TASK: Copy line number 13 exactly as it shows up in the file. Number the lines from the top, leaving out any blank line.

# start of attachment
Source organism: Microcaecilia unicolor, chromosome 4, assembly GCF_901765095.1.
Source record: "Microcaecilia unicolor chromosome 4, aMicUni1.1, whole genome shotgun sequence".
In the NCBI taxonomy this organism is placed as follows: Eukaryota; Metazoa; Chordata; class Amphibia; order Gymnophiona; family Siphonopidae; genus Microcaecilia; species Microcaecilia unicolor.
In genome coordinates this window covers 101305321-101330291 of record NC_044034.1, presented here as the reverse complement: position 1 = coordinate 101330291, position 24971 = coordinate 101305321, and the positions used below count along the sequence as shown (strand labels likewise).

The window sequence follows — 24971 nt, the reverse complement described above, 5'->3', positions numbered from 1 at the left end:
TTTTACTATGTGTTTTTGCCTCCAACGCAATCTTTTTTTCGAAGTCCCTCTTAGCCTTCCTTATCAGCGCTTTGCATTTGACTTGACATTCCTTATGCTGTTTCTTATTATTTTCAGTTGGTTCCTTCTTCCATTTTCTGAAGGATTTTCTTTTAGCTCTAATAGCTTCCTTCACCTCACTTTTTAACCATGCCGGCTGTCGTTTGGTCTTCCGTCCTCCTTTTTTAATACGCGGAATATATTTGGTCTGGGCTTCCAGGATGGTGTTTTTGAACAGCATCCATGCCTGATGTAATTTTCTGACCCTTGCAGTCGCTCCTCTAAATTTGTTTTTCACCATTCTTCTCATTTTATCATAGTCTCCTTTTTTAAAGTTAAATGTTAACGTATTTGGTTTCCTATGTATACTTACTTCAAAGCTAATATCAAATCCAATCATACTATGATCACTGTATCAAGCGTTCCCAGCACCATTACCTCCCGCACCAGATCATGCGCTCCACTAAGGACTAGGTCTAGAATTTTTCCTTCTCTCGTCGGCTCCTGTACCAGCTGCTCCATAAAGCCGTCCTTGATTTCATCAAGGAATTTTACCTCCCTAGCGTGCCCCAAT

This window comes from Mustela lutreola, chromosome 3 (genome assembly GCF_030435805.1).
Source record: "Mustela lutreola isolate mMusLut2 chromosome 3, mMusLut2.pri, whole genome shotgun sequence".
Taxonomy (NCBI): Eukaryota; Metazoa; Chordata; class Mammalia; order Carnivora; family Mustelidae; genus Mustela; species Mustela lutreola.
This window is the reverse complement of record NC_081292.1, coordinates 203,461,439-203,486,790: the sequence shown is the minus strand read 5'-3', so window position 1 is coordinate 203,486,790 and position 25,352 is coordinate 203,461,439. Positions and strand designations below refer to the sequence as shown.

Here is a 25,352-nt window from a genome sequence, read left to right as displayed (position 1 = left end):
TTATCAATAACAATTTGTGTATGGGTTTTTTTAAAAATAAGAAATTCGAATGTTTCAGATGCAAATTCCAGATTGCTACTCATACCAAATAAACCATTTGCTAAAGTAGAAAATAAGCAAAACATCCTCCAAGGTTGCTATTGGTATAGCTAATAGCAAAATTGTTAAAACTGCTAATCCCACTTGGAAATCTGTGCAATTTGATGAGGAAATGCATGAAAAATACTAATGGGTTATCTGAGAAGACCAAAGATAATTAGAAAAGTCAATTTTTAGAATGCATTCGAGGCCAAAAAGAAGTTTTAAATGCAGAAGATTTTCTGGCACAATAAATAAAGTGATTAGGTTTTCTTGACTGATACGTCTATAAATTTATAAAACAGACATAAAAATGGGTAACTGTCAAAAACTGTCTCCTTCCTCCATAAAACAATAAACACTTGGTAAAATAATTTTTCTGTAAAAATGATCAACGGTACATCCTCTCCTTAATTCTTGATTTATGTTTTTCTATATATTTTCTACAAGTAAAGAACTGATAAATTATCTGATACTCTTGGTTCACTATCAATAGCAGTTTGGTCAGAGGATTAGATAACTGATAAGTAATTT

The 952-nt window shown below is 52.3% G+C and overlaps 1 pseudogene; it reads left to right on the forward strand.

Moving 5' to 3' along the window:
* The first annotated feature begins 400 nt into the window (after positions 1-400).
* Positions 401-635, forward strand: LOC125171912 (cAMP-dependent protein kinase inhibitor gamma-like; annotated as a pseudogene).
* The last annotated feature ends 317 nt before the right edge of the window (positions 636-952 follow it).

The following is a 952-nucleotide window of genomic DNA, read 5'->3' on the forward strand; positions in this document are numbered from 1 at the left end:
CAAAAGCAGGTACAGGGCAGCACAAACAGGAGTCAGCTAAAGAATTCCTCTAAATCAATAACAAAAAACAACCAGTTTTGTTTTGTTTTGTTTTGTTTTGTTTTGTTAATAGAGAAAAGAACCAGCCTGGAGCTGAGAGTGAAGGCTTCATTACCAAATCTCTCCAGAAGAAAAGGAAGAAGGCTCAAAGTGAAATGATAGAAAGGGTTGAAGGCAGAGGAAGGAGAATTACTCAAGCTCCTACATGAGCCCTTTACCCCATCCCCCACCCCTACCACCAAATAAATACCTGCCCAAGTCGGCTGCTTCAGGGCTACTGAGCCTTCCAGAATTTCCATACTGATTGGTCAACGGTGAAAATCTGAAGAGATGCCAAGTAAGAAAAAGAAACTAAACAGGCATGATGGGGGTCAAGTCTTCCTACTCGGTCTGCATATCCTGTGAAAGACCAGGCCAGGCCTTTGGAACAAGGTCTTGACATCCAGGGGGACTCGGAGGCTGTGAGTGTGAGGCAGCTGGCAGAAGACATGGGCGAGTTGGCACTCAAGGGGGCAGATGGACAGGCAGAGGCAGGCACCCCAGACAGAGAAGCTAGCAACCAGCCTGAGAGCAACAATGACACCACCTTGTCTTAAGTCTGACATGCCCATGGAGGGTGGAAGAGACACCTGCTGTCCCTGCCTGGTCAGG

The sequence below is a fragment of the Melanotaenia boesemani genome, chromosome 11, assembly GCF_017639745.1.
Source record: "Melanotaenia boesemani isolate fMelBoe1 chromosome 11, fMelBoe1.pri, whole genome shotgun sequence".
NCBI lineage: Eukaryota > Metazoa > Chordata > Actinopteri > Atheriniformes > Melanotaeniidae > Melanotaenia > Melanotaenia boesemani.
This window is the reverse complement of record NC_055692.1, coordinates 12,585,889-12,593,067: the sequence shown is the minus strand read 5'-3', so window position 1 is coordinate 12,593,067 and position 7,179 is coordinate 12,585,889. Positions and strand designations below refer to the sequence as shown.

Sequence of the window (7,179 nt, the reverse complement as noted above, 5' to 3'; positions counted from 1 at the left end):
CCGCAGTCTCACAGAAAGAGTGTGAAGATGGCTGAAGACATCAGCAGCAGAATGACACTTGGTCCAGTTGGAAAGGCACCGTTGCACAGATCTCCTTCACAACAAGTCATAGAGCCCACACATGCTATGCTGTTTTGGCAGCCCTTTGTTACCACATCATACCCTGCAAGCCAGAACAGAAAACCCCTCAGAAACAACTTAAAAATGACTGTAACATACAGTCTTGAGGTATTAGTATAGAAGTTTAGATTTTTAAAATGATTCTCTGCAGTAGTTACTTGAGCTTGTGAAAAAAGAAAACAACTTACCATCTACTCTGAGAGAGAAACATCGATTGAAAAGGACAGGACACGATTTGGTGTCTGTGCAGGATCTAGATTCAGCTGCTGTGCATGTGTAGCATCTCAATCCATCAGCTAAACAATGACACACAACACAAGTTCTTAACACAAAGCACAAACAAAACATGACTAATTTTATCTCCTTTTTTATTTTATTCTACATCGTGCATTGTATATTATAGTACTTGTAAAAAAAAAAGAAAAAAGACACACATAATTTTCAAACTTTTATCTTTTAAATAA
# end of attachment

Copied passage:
The 952-nt window shown below is 52.3% G+C and overlaps 1 pseudogene; it reads left to right on the forward strand.